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Beginners PHP Tutorial – Cookies – Setting and Reading July 4, 2010

Posted by Tournas Dimitrios in PHP.

A cookie is a small text file that is sent by a web server to a web browser and from the browser back again to the server whenever the server requests it.Cookies are used for many purposes including authenticating logged-in users, tracking shopping cart contents, maintaining user site preferences and more.

A cookie consists of two parts. The cookie name is used to identify the cookie from other cookies sent by the same web server. The cookie value is the actual data that the web server writes to the user’s hard drive. That data is contained within a file using the cookie name.

How to Create a Cookie Using PHP

You can use the built-in SetCookie() function to create a cookie from within your program. This function takes up to six parameters. Only the first two are required. Those are Name and Content. A cookie must be sent before any other content is sent to the browser or an error will result and the cookie will not be written. Here is how you use the function:

How To Send a Cookie to the Browser

If you want to send a cookie to the browser you can use the setcookie() function. Note that you should call setcookie() before any other output statements. The following script shows you how to set cookies:


In the above example, the script set two cookies. The first one, named UserName, wrote the site user’s login name to a file. The second cookie, named CartID, wrote that user’s shopping cart ID to a file. Later, when the user is checking out, the server can retrieve both of these files and use the information to help the user pay for his order.

Here’s how you retrieve and read a cookie using the built-in global variable named $_COOKIE array.

  if (isset($_COOKIE["UserName"])) {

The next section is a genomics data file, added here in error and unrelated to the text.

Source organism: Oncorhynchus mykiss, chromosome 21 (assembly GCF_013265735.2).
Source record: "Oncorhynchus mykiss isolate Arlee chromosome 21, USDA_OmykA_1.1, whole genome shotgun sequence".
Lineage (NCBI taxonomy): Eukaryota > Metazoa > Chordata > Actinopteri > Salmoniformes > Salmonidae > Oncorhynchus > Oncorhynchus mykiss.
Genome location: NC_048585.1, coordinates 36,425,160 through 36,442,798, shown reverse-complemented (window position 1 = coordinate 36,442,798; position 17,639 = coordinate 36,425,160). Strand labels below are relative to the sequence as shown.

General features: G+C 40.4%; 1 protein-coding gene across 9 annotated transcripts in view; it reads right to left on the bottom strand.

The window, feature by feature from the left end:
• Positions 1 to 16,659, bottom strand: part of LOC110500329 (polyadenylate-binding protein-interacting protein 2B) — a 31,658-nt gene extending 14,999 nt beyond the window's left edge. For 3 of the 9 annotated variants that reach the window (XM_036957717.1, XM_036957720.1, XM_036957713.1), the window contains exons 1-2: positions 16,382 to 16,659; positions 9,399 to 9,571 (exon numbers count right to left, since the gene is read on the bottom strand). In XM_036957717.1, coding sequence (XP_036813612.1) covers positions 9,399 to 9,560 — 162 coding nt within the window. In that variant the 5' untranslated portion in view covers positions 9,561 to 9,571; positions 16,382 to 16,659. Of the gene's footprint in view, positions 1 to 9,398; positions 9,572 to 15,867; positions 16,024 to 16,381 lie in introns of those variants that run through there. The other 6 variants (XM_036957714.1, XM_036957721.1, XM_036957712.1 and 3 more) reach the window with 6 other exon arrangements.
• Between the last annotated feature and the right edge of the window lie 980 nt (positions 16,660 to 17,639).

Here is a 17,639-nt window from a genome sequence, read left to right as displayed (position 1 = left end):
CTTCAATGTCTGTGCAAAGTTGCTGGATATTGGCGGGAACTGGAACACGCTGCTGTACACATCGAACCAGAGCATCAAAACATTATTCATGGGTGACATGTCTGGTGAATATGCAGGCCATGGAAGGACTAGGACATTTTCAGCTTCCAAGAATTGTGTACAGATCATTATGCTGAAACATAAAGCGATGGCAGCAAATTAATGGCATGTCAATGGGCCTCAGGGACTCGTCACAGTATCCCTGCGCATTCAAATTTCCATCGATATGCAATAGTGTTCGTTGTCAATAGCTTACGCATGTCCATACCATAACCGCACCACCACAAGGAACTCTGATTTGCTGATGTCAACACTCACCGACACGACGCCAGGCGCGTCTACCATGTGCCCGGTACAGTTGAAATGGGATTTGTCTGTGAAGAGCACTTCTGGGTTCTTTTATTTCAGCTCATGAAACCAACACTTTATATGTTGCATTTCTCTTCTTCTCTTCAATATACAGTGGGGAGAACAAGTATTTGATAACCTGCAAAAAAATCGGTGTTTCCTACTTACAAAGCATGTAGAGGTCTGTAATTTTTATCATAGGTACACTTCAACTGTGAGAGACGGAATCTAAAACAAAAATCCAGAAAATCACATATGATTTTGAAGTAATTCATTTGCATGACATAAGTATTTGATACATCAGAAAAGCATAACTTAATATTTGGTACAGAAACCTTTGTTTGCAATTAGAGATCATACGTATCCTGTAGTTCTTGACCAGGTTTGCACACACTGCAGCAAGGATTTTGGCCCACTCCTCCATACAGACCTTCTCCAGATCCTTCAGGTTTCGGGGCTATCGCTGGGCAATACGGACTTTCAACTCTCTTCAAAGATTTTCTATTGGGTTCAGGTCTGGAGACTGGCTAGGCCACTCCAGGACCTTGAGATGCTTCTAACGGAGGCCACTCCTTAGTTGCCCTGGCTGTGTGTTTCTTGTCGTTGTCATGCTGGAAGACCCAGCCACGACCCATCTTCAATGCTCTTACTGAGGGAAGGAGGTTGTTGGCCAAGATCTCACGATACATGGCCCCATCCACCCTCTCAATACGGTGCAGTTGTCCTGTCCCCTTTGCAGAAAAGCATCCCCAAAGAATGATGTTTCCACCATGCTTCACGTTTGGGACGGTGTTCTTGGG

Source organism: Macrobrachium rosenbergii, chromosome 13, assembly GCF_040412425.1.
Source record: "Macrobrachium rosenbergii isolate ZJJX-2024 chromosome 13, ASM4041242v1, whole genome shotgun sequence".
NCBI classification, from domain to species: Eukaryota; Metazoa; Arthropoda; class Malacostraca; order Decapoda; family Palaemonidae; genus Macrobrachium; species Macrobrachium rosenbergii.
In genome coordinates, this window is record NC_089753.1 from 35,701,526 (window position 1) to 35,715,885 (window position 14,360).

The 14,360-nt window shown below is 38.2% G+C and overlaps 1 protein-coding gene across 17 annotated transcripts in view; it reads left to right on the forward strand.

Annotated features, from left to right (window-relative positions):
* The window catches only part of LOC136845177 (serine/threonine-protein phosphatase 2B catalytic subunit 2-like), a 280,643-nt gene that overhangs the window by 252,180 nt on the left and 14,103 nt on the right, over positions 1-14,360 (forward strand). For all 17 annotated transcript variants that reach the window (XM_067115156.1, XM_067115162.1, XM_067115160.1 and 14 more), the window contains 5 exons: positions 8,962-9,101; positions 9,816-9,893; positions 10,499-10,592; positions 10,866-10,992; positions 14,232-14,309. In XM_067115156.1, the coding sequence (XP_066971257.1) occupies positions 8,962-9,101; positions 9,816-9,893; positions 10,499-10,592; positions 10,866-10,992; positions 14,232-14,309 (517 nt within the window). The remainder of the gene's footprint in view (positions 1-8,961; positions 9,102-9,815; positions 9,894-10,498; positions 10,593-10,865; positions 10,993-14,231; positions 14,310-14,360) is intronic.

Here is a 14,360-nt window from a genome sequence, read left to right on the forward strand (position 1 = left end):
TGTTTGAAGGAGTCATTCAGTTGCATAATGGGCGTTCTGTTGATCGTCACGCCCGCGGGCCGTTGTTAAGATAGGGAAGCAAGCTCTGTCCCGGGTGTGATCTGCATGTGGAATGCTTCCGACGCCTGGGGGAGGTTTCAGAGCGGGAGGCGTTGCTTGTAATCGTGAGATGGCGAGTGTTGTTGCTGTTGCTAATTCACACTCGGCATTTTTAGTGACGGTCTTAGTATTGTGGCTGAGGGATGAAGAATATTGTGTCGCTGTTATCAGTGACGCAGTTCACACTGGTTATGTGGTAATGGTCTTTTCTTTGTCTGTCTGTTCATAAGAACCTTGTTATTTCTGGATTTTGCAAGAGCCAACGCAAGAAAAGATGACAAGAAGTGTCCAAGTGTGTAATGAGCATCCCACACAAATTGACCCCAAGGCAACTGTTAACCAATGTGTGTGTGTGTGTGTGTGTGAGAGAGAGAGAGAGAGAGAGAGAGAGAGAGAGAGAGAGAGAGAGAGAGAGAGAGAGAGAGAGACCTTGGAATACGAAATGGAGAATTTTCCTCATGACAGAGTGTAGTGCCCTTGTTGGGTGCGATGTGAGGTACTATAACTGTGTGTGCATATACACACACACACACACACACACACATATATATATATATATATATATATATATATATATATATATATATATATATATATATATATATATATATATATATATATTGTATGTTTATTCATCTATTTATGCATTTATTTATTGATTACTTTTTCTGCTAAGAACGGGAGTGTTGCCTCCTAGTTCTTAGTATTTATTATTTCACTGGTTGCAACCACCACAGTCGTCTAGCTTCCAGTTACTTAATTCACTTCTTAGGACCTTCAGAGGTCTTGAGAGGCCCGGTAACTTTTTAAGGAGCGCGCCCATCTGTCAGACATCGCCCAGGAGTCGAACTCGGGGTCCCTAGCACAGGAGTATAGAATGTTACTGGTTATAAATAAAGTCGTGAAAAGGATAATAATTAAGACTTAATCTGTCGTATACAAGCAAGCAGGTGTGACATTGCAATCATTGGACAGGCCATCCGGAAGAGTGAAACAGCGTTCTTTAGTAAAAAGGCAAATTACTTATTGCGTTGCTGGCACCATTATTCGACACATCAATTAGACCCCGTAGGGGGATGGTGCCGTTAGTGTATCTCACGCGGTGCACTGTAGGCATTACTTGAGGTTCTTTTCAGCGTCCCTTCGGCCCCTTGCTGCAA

$UserName = $_COOKIE["UserName"];
    print("Welcome ”.$UserName.” You are logged in\n");
  } else {
    print("Please log in.\n");
  } ?>

When does the cookie crumble?

Unless you take steps to make a cookie persistent, it is automatically deleted when the user closes their browser. Here’s how you can make a cookie stick around longer:

This example will keep a cookie live for 7 days:

setcookie("CartID","1234567",time()+(86400 * 7));

The above code is taking the current time, retrieved using the PHP function time(), and then multiplying the number of seconds in a 24-hour day (86,400) by the number of days in a week (7). That number is added totime() and results in a date seven days in the future.

How to Delete a Cookie

You can delete a cookie, regardless of whether it is temporary or persistent, simply by changing its expiration date to a time in the past. Here is an example:


Once you execute that line of code, the cookie immediately expires.

Here is a description of all the parameters that SetCookie() accepts:

  • Cookie name: (already demonstrated)
  • Cookie value: (already demonstrated)
  • Cookie expiration date/time: (already demonstrated)
  • Cookie path: If set to “/”, the cookie will be available throughout the entire site path structure. If set to “/cart/”, the cookie can only be accessed when the user is in the /cart/ directory and any of its sub directories. The default value is the directory that the cookie was originally set in.
  • Domain: Specifies the domain name that the cookie is available in. To make the cookie available on all sub domains of MySite.com, you would set this parameter to “.mysite.com”. If you set it to http://www.mysite.com, then it is only available when they in the WWW portion of the domain. So, if you had mycart.mydomain.com, you could not read the cookie.
  • Secure: Determines whether the cookie can be created and read in an insecure connection, or only when the user has created an HTTPS connection. Set it to TRUE to force a secure connection. The default is FALSE.

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